Postcard Album: Wolstonbury Hill, Hurstpierpoint, Sussex

21 Jan

The postcard below shows Wolstonbury Hill south of Hurstpierpoint, West Sussex. I believe this view is looking south toward the northern slope of the hill. Although it not particularly detailed I love the figures in the foreground, taking their dogs for a walk.

There is no publisher or photographer named on this postcard, although it was posted in May 1904 so it is quite an early card. The typeface of the caption and the style of the reverse of the card are reminiscent of those published by Mezzotint Co. of Brighton, Sussex.

Whilst this is a nice picture (which was the reason I bought it) the card has a more interesting back.

As you can see there is no message just an address, stamp and postmark (or cancellation). If you look closely you will see that the stamp is in fact upside down. You may have heard about something called the language of stamps (it was even mentioned on the Antiques Roadshow a couple of weeks ago).

Basically the orientation of the stamp was like a secret code, although of course it wasn’t actually a secret. There seem to have been several variations depending on where you came from, but one option for the upside-down stamp, and the one that I prefer is that it was shorthand for “I love you”.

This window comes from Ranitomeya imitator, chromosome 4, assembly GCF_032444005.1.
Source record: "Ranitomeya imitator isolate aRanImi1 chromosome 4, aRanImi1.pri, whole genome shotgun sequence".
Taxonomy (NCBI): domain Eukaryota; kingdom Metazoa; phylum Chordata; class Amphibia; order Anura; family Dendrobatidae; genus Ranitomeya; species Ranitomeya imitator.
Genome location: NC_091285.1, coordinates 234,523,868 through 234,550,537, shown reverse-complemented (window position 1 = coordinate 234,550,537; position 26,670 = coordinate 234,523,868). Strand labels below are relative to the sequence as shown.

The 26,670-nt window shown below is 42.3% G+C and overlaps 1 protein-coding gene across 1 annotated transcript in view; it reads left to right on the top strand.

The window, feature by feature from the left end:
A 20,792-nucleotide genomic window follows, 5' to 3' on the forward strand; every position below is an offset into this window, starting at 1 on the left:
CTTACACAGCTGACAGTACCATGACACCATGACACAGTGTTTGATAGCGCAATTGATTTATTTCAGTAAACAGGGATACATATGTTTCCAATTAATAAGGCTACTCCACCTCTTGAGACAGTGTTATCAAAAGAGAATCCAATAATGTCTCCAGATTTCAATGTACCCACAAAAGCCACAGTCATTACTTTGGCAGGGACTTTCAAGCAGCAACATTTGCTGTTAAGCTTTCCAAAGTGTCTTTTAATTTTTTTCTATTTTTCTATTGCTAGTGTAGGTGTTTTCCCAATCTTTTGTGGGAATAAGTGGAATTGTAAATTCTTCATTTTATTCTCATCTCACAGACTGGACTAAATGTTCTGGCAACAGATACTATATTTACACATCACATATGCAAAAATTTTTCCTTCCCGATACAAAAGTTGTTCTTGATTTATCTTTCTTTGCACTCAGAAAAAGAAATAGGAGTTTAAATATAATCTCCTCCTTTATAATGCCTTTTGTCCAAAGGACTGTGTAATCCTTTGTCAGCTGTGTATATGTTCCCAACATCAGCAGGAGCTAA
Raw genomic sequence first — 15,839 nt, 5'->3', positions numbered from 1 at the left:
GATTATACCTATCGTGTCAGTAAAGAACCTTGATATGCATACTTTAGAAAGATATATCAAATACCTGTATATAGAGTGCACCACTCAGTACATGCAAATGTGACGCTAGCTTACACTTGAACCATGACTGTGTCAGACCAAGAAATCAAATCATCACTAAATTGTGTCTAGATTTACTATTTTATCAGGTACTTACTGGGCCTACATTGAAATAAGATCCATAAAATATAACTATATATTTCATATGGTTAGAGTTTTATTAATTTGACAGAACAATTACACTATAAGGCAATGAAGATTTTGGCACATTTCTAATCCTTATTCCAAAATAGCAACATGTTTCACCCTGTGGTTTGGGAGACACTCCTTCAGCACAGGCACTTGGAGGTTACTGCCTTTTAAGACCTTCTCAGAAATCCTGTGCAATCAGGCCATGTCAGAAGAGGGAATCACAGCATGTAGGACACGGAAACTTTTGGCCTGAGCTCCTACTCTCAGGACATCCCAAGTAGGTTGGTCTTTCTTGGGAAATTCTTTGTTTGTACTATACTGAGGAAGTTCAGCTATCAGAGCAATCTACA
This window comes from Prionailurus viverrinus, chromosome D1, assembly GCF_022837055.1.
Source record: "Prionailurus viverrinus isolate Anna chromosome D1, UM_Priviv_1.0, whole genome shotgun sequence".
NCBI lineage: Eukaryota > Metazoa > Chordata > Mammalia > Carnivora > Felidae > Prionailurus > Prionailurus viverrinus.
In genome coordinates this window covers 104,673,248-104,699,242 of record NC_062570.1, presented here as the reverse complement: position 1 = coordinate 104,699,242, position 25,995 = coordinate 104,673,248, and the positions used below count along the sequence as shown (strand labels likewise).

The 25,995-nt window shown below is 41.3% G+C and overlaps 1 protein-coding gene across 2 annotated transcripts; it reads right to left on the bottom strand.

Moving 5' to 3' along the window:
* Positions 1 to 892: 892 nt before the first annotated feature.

In the 1911 census Beatrice Willis (36 years old and unmarried) was living at 119 Kings Road, Kingston on Thames, who must have been the recipient of this card, but I guess we will never know who the sender was?

Copyright © 2012 John Gasson.
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One Response to “Postcard Album: Wolstonbury Hill, Hurstpierpoint, Sussex”

  1. Ian Gates January 22, 2012 at 4:50 pm #

    A lovely period view- and yes, it’s looking South, with the Danny estate behind the photographer. The path leading towrds the hill is still there, but when I was a child it was deemed ‘out of bounds’ by the landowner, as were many of the tracks and fotpaths on the Estate. The clump of trees at top left on the hillside was called by villagers ‘Solomons Garden’, for no good reason that I could figure out, and was the setting for many illicit campfires. On the face of the hill to the right of the picture, perhaps just out of sight, was ‘Table Mount’, a level shelf-like projection, which I was always told had been excavated by the recipients of Poor Relief in Victorian times.

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